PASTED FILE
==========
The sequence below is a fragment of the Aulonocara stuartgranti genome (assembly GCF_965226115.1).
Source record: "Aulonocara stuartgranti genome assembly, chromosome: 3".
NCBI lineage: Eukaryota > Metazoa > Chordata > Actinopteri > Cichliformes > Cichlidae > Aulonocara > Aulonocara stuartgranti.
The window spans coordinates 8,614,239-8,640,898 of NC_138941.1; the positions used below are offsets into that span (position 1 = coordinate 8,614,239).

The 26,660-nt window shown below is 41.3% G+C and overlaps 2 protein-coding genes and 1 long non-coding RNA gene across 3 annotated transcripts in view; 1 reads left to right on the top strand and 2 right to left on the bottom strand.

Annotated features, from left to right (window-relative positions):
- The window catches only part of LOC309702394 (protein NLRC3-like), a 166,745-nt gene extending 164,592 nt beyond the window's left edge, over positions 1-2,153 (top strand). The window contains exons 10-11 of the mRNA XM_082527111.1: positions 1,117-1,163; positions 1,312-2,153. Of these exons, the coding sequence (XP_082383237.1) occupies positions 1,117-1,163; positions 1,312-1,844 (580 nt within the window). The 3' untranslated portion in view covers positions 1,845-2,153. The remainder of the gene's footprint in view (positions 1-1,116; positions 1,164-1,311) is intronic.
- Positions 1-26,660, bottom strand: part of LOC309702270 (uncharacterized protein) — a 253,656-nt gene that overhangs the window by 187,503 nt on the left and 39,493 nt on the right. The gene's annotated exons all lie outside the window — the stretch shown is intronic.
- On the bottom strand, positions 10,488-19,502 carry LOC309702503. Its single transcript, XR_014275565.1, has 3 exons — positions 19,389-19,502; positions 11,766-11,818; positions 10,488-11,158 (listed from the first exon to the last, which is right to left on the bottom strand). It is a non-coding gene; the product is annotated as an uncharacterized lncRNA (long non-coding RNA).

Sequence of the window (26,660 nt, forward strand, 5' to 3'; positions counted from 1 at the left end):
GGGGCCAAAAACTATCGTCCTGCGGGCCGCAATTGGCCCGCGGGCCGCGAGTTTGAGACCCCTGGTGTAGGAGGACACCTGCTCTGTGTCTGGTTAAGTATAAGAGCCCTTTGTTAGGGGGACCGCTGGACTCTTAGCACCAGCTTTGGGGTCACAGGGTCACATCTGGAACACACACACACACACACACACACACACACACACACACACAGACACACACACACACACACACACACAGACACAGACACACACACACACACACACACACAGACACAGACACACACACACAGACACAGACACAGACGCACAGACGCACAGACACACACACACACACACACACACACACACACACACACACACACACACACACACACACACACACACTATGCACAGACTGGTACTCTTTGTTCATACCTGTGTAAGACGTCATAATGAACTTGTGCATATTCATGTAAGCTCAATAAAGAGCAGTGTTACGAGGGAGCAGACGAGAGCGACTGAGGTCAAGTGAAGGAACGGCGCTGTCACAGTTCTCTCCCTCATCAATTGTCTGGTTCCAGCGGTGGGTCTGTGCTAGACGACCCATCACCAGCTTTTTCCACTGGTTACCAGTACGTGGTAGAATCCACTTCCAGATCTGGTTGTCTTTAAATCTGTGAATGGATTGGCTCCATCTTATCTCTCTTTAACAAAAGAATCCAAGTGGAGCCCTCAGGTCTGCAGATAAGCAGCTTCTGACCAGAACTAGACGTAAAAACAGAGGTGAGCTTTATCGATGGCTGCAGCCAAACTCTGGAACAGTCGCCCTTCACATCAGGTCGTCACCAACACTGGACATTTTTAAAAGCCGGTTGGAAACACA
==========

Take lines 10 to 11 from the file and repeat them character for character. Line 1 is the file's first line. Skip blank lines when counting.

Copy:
Sequence of the window (26,660 nt, forward strand, 5' to 3'; positions counted from 1 at the left end):
GGGGCCAAAAACTATCGTCCTGCGGGCCGCAATTGGCCCGCGGGCCGCGAGTTTGAGACCCCTGGTGTAGGAGGACACCTGCTCTGTGTCTGGTTAAGTATAAGAGCCCTTTGTTAGGGGGACCGCTGGACTCTTAGCACCAGCTTTGGGGTCACAGGGTCACATCTGGAACACACACACACACACACACACACACACACACACACACACAGACACACACACACACACACACACACAGACACAGACACACACACACACACACACACACAGACACAGACACACACACACAGACACAGACACAGACGCACAGACGCACAGACACACACACACACACACACACACACACACACACACACACACACACACACACACACACACACACACTATGCACAGACTGGTACTCTTTGTTCATACCTGTGTAAGACGTCATAATGAACTTGTGCATATTCATGTAAGCTCAATAAAGAGCAGTGTTACGAGGGAGCAGACGAGAGCGACTGAGGTCAAGTGAAGGAACGGCGCTGTCACAGTTCTCTCCCTCATCAATTGTCTGGTTCCAGCGGTGGGTCTGTGCTAGACGACCCATCACCAGCTTTTTCCACTGGTTACCAGTACGTGGTAGAATCCACTTCCAGATCTGGTTGTCTTTAAATCTGTGAATGGATTGGCTCCATCTTATCTCTCTTTAACAAAAGAATCCAAGTGGAGCCCTCAGGTCTGCAGATAAGCAGCTTCTGACCAGAACTAGACGTAAAAACAGAGGTGAGCTTTATCGATGGCTGCAGCCAAACTCTGGAACAGTCGCCCTTCACATCAGGTCGTCACCAACACTGGACATTTTTAAAAGCCGGTTGGAAACACA